Authored by Doug Shimokawa, Senior Vice President
We’re living in an era of ever-advancing ransomware attacks. In the past year, this malware was used repeatedly to threaten and cripple critical infrastructure and services, causing widespread issues from gas shortages to a disruption of the world’s meat supply. The U.S. is increasingly dependent on digital infrastructure to manage its vital resources, making it particularly vulnerable.
Many factors played a role in the rise of ransomware. Organizations pivoted quickly to enable remote work during the pandemic, often from unsecured and unmanaged devices and networks, inadvertently creating new security vulnerabilities in an effort to keep people productive. Cryptocurrency, proven extremely difficult to trace and regulate, has made it easier for criminals to transact and extort on an unheard-of scale.
It was estimated that ransomware attackers cashed out $350 million in 2020 alone. In one high-profile attack, JBS, one of the world’s largest food companies, paid out $11 million in ransom. Complicating the matter further, attacks often originate in other countries, making accountability elusive.
Ransomware is a type of malicious software or malware designed to block access to a computer system until a sum of money is paid. Criminals gain access to a computer system and then essentially hold it hostage by encrypting the data. Victims that choose to pay a ransom are not guaranteed to recover that data because the criminals may simply choose not to restore access. And even if access is restored, the data should be considered compromised.
Ransomware criminals are highly organized and strategic, often attacking when IT teams aren’t fully staffed, such as during a holiday weekend. If their demands aren’t met, they threaten to publicly share sensitive data.
With ransomware affecting the masses, the White House recently laid out a formal strategy to proactively disrupt ransomware “gangs” and, in some cases, the digital infrastructure they use to operate. For example, the Department of Justice seized a cryptocurrency wallet this past spring to recover $4.4 million in extortion paid by Colonial Pipeline.
What Companies Can Do
So, what do companies need to understand about ransomware and how can they protect themselves? First, understand that a ransomware attack is a matter of “when” not “if.” The reputational and financial risks are too great to ignore this dark phenomenon.
Take a proactive approach to secure data. Keep systems updated, patch vulnerabilities, and educate employees about phishing emails and other popular schemes used by hackers. Especially in a hybrid work environment, it can be challenging to maintain utmost security. Hackers have been known to gain access to systems with a simple phone call, posing as an employee or vendor who “needs access to complete a task.” Work-from-home teams should have security protocols in place to verify requests just as they would if they were sitting down the hall from the IT department.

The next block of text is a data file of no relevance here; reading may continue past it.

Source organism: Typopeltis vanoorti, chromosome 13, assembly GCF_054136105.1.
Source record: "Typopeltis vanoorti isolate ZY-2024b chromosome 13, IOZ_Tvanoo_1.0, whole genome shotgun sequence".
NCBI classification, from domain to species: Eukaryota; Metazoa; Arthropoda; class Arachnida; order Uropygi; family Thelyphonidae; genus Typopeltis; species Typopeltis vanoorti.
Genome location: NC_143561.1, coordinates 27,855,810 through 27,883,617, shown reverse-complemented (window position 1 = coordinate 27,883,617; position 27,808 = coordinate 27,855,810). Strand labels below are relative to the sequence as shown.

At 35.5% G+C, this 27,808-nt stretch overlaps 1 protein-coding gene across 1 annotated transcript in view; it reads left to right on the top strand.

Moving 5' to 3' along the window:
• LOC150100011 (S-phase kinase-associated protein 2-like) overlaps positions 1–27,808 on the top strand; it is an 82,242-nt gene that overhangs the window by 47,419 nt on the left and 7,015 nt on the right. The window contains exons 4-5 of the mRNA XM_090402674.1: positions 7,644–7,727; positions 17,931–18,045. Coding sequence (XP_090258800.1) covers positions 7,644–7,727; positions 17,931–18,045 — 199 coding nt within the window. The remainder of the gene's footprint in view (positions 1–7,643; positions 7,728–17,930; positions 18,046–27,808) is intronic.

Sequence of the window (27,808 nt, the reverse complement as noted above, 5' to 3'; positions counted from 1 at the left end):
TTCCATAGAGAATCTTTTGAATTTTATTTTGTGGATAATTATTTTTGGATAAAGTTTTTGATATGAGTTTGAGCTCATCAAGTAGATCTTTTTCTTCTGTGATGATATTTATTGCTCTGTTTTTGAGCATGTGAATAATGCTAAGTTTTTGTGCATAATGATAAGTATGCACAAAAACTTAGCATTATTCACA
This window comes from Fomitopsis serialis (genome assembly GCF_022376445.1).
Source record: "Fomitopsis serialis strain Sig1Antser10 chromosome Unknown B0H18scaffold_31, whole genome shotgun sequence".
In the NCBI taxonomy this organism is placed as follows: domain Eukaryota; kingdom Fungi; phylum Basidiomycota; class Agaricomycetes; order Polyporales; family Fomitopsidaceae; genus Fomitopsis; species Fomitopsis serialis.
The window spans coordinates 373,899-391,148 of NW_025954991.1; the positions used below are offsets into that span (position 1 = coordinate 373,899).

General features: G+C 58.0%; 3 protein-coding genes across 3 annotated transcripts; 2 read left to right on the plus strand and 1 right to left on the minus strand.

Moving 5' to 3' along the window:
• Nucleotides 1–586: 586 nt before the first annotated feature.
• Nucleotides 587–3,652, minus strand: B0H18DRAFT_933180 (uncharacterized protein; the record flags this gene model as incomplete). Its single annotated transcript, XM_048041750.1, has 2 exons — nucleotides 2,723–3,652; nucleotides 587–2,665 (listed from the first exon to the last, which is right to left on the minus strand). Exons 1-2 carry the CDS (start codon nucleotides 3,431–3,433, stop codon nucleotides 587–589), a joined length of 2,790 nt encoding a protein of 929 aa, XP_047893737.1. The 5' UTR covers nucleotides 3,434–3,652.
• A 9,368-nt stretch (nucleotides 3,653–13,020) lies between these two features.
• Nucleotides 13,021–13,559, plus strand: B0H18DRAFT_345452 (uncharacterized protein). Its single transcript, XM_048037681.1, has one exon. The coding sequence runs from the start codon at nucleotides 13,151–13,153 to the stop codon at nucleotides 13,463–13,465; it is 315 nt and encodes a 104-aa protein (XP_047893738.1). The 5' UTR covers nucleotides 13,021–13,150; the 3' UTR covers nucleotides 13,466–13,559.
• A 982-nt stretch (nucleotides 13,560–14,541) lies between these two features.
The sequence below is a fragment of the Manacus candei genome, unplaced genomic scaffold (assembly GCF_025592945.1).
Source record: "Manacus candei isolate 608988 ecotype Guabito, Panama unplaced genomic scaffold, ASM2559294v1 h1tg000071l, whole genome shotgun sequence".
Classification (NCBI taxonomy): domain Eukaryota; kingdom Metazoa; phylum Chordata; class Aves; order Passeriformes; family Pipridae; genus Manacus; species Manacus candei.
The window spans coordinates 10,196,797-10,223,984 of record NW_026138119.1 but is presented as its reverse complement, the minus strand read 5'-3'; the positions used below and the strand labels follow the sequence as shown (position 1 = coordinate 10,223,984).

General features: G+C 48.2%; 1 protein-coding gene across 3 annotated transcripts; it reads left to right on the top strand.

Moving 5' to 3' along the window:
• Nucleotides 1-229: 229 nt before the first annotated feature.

Prevention is key, but a recovery plan can restore your operations and avoid ransomware payouts. Backing up data is standard, and the recent victims in these high-profile attacks most certainly had reliable backups, so why were ransoms paid? If backups are not tested, you might find out during a restore that the backup was improperly configured. Depending on the volume of data, how the backup is architected, and the method of restoration, recovery time may be grossly underestimated. Or perhaps data was securely backed up, but the applications to restore data were encrypted as part of the attack. Testing backups and developing plans to prioritize which systems are brought back online in which order can get you back to operational quickly.
What if we have a Managed Services Provider?
A managed services provider (MSPs) who supports your IT infrastructure should also help secure it. Hackers target MSPs too, so it’s important to ensure you have the right partner to handle your concerns. As an MSP, Pacxa follows best practices and implements extra security layers to protect ourselves and our customers. Multi-factor authentication, privileged access management, and next-generation antivirus software are just a few of the key security products and policies we utilize.
We urge everyone to learn more about the costly ramifications of ransomware and how to actively defend against these threats. When engaging an MSP, consider these questions to ensure they are best aligned with your security needs:
- Does your contract address ransomware risks and do you have options for supplementary and/or customizable cybersecurity offerings?
- How do you monitor and control new cybersecurity risks?
- Is awareness training available?
To keep current on the latest in IT security, we recommend the Cybersecurity & Infrastructure Security Agency (CISA) site’ s Current Activity and Alerts and Tips feed: https://us-cert.cisa.gov/ncas/current-activity